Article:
Four mistakes startups make when going global
Startups have a lot to think about, especially when it comes to going global. There are many important aspects to think of when growing a company. Here are four common mistakes startups often make when going global.
Although these are aimed at startups, it’s not uncommon for small or even big established companies to encounter the same problems. There are always opportunities for growth, regardless of the size of the company.
Thinking they only need to think global when expanding
Many startups only think of going global once the time has come for their business to expand. A company should have its expansions in mind from the beginning when they first design, develop and set the key proposition of their product or service. This is to ensure they do not end up with a product solely created for one specific country, which is then challenging to adapt to other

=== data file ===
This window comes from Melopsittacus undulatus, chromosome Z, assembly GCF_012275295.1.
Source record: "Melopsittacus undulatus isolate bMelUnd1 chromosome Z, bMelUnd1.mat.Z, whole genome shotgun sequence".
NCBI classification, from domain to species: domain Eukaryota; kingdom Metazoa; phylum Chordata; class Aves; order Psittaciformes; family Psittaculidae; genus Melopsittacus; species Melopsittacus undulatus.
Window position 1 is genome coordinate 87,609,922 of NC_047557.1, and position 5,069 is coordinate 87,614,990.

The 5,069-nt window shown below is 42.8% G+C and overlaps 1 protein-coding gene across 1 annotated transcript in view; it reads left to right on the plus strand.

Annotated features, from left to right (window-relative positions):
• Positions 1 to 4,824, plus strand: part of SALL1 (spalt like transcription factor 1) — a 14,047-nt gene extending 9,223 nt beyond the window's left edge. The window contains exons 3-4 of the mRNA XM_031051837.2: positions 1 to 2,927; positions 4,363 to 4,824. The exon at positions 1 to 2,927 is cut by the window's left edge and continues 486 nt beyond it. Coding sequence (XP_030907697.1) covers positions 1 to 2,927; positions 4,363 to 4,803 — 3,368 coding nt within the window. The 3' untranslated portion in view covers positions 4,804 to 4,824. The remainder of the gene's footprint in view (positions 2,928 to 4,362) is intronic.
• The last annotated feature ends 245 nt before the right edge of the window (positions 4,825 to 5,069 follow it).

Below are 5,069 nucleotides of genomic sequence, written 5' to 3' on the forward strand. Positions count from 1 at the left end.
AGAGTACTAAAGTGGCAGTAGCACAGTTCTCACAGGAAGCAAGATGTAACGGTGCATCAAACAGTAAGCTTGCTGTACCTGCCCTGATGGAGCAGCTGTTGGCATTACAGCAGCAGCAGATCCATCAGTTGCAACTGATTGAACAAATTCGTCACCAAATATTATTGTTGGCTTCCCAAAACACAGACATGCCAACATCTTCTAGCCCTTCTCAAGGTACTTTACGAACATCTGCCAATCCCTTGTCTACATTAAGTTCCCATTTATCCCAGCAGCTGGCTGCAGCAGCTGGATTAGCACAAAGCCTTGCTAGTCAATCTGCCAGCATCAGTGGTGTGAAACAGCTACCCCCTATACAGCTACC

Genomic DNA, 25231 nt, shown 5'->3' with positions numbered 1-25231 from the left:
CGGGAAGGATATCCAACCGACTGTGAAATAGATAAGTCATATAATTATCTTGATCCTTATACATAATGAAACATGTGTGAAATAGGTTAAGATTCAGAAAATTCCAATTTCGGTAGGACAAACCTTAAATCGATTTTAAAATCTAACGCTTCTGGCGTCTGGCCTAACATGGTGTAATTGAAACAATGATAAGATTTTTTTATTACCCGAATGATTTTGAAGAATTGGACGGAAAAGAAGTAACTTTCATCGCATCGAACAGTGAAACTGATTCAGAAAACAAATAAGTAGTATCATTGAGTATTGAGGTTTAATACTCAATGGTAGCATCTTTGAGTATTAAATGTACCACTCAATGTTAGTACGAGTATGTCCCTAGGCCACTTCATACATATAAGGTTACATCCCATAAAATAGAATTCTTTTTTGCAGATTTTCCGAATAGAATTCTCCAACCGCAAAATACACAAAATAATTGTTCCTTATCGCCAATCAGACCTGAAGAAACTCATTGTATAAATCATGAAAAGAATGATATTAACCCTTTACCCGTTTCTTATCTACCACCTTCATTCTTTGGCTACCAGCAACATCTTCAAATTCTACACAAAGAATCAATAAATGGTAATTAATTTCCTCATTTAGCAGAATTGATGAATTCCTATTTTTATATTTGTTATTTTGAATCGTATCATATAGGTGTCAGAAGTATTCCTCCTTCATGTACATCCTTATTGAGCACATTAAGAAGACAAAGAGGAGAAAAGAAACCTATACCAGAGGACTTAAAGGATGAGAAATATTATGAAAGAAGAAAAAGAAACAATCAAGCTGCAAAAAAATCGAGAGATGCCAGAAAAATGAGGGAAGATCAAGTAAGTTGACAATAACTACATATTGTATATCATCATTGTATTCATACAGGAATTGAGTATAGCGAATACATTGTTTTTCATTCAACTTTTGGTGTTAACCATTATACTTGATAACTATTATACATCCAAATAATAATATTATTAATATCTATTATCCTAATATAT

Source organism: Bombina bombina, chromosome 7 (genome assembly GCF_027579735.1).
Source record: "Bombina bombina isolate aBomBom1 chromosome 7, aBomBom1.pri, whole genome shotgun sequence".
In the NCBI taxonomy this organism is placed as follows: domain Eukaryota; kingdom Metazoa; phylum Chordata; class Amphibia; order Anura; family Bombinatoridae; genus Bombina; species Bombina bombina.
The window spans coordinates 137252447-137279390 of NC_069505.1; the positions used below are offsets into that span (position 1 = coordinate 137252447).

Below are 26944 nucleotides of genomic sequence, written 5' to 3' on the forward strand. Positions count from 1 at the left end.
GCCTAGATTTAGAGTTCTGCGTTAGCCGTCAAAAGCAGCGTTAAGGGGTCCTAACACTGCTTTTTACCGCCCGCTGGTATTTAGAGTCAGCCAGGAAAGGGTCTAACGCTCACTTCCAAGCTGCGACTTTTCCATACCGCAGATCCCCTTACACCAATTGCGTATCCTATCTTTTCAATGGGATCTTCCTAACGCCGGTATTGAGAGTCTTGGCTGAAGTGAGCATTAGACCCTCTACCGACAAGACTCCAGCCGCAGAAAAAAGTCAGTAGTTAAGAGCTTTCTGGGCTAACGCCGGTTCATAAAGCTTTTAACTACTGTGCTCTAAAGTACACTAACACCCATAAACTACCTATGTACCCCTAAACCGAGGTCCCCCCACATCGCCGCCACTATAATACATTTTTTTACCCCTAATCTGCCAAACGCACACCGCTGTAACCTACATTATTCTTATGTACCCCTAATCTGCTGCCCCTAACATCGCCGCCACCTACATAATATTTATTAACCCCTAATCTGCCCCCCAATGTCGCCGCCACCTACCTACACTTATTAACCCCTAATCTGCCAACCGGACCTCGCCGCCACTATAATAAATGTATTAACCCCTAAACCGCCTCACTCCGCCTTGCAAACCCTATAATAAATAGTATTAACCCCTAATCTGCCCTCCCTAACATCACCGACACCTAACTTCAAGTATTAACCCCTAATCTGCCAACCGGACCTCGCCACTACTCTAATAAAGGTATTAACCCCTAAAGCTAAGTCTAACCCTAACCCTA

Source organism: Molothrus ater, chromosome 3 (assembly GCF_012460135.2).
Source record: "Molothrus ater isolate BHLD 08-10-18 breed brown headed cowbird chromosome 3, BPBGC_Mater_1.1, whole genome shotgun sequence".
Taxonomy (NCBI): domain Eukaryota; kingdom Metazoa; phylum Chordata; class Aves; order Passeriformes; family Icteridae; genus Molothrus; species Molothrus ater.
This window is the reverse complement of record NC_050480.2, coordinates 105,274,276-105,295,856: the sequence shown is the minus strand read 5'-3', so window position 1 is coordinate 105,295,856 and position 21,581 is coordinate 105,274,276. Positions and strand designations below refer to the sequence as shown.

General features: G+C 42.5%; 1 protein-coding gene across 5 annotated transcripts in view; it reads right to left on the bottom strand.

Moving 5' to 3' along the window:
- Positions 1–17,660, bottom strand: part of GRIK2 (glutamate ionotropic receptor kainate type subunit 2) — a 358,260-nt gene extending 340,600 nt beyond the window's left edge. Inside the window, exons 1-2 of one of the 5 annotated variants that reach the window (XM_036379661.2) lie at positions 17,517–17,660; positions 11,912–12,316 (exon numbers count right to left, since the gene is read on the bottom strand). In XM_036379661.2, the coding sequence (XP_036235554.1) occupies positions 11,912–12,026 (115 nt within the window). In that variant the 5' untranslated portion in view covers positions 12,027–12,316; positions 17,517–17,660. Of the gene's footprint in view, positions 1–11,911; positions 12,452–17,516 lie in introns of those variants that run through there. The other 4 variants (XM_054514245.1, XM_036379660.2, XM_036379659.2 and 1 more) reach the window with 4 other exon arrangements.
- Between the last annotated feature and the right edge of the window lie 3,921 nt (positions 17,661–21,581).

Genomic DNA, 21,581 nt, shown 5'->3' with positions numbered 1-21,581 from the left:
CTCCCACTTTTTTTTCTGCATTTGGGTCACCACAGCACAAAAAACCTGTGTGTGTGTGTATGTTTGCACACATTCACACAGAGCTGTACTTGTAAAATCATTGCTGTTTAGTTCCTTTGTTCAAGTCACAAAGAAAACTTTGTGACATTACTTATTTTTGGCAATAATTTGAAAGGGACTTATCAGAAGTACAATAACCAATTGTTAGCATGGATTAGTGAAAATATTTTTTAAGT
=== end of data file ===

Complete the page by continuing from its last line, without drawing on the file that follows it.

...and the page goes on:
For example, a company designing a pregnancy-related app, who have a vision and plan to launch globally, have identified the UK as its first test market. The risk here is that, after research has provided a clear view of potential UK areas to explore, the company would create an app solely targeted for the UK and UK (soon-to-be) parents. Developing an app with too much of a UK focus could hinder them when they are ready to launch into new markets. How so? Developing the UK app so that it is relevant/reliant on how the NHS is set up to support parents would not be applicable to countries outside the UK. When the company is ready to launch into new markets, they might come across the problem where not only does their key proposition not work in most (if not any) other countries, but also their structure, content and design are no longer relevant.